from Daily Kos
From Conservation International, a new line of short spots that highlight all that nature does for us, and how little we do for it.
Kevin Spacey as his usual ironic self….
(For some reason it won’t go directly to the Kevin Spacey one. Julia Roberts is good as Mother Nature too, but you should really see the Kevin Spacey one.)
It’s hard to wrap your head around two ideas that are seemingly contradictory, and accept them both as truth.
Imagine your grandmother whom you love deeply. She has taken care of you in times of need. You’ve seen her caring, compassionate acts, sometimes even directed at total strangers. You are convinced she is a wonderful person on every level. Then you hear her call a black person the n-word, and she’s mean about it. It’s hard to take. But as we get older we see our loved ones more for what they truly are – a mixture of “good” and “bad” – instead of as the perfect individual that we perceived them to be. (This is of course the generic situation. It could be the opposite – where you can’t see the good and only see bad – or somewhere in the middle.)
Your grandmother is of course both “good” and “bad”. Most of us are. But this is an ideal introduction to the paradox because we have a very hard time not assigning our grandmother to the “good” category and never thinking about it again.
The whole concept of good/bad is faulty, I know. We are products of our culture and upbringing and if someone is “bad” in certain ways the explanation could most likely be found by following it back to a source that was beyond their control.
But my argument is that there are tons of paradoxes all over our lives, constantly occurring. Take a conservative and a liberal going back and forth about the health care mandate:
Conservative: “It’s not right that the government can force us to buy something.”
Liberal: “It’s not right that people can choose not to buy health insurance then receive the same service that those who pay for it receive, sticking the taxpayers with the cost.”
Both things can be true. You might think that one argument supersedes the other, but the point is to not think in such a way that puts everything into strict opposing categories.
And I don’t mean to tell anyone how to think. I just wish humans didn’t have a tendency to think in such reductionist, categorical ways.
I believe that nearly everyone has the ability to accept the paradox, but it’s cultured out of them from birth by adults who can’t accept it. A vicious cycle.
(This is a letter to my step-father who is so hard of hearing that he is basically deaf. So I really can’t hold down a conversation with him and when I try, I have to yell so hard that it’s very much not enjoyable. I may someday give him this letter.)
If there’s anything I know about you Mike, it’s that you love your business. You love the deal-making, the shop talk, the pieces and parts that you use to create and build things. You probably wouldn’t want to live without your business, your shop. You proudly told my mother that you will work until the day you die.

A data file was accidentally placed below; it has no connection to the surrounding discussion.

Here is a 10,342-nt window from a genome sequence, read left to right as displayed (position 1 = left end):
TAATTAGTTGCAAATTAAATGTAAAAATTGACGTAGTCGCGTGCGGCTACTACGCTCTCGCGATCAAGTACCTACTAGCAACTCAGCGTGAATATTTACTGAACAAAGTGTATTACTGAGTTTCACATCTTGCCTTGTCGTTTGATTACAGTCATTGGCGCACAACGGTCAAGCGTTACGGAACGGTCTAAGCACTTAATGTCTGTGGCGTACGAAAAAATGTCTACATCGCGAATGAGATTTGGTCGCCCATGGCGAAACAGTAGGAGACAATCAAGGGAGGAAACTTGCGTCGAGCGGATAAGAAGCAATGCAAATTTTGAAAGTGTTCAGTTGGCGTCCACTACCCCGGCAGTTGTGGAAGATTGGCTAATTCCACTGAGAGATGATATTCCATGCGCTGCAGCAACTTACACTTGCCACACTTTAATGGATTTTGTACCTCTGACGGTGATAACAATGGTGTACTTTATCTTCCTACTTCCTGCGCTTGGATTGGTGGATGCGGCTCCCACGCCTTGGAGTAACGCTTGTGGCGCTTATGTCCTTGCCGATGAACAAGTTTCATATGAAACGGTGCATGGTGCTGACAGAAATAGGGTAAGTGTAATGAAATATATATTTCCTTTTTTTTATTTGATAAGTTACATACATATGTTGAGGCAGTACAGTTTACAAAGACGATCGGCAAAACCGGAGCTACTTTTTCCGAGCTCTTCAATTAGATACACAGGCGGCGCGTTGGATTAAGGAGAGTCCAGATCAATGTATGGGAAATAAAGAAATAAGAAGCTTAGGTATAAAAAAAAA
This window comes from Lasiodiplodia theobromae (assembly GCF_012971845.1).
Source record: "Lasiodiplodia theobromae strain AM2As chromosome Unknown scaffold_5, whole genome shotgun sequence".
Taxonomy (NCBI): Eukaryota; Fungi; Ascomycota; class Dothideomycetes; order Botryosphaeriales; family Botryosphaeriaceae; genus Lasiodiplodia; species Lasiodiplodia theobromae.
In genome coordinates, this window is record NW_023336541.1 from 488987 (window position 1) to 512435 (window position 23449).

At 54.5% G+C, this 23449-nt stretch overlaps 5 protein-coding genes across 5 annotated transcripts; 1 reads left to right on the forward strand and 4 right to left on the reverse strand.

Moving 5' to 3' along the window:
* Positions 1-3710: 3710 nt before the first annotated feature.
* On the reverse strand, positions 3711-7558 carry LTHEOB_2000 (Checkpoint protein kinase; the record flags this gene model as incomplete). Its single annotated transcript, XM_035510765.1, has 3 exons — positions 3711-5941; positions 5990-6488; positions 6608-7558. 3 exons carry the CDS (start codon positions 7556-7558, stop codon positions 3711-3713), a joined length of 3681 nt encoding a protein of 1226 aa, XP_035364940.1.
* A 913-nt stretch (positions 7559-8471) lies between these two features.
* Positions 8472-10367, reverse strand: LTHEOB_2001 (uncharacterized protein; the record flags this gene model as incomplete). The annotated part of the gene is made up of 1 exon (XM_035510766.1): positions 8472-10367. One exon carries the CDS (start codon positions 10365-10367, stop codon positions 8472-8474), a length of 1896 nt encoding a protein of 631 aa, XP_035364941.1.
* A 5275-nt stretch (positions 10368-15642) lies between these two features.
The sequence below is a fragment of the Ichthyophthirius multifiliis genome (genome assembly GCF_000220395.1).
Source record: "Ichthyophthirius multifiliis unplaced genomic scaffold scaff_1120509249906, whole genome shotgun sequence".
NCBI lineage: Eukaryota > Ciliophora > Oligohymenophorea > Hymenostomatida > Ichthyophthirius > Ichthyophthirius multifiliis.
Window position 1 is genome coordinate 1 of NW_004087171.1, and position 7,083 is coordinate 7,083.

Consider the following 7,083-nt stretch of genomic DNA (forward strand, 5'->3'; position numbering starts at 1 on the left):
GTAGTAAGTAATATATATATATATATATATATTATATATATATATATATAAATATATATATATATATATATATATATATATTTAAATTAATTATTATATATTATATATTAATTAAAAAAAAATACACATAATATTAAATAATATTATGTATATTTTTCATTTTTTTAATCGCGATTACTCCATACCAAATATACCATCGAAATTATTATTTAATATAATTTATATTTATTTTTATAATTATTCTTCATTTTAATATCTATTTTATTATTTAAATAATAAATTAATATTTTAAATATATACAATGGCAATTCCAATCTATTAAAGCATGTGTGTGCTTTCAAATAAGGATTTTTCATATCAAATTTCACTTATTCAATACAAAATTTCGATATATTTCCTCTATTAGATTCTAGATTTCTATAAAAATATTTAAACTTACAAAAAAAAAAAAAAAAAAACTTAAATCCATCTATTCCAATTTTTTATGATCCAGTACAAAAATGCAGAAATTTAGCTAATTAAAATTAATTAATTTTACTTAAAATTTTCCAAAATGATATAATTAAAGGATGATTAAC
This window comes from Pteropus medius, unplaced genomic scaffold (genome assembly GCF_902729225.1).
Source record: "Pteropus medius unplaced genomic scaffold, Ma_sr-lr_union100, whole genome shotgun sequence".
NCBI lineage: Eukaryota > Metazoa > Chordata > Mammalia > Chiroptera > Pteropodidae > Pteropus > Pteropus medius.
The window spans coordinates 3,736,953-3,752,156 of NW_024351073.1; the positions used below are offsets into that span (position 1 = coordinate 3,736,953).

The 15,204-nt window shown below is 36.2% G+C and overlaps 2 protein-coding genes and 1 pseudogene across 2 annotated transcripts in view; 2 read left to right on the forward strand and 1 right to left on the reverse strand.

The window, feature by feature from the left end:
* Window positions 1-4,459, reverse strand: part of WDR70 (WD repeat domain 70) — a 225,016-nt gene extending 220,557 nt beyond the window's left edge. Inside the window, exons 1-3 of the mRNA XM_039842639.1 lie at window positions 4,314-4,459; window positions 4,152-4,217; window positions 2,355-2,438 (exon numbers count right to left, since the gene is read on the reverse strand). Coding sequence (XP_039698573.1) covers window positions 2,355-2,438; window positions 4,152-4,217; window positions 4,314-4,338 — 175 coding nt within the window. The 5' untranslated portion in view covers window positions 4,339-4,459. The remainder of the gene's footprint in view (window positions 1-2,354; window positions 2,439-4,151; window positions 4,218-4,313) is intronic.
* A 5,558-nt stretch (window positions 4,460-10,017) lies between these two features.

You love business itself, too. It’s everything to you. The Wall Street Journal and CNBC can hold you captivated for hours. You surround yourself with dollar signs and markets. I’m glad I don’t know how many times a day you curse Obama or say cruel things about the “other side”. Better yet, I’m glad my mother doesn’t know.
I’ve noticed that you seem to have no relationship with nature. In fact, could you possibly have disdain for it? Or maybe it just means nothing to you either way.
Well it means a lot to me. It’s everything to me. The woods are my “shop”. I love the smells and sights and everything about it. I don’t know if I would want to live without it. I wish you could see how what I treasure most matters too.
And I don’t know if you’ve ever thought about it but not just “business” makes up America. We also have tons of beautiful landscapes, interesting plants, lakes and streams, forests… so many unbelievable places and things.
Even though you choose not to have a relationship with nature that doesn’t mean millions of children in the future won’t want to.
When you come to me and tell me that some farmers in California aren’t getting irrigated because a tiny little fish (pinching your fingers together to show me how small it is) is endangered, with that look of disgust on your face, all I can do is shake my head in disappointment.
That little fish feeds other bigger fish, and if that little fish disappears it will be another rung on the ladder to a dead river. I’m not the only one who cares about that. There are men who like business who care about that too.
When you say we should get rid of the EPA, does that mean you are okay with factories pouring their by-products into waterways when that would either kill the life in the river or poison children that drink it, or both….? Is that just okay with you? Or do you tell yourself that the fish really aren’t being killed and the children aren’t really being poisoned?
Perhaps you don’t think about it at all.
But sometimes I wonder.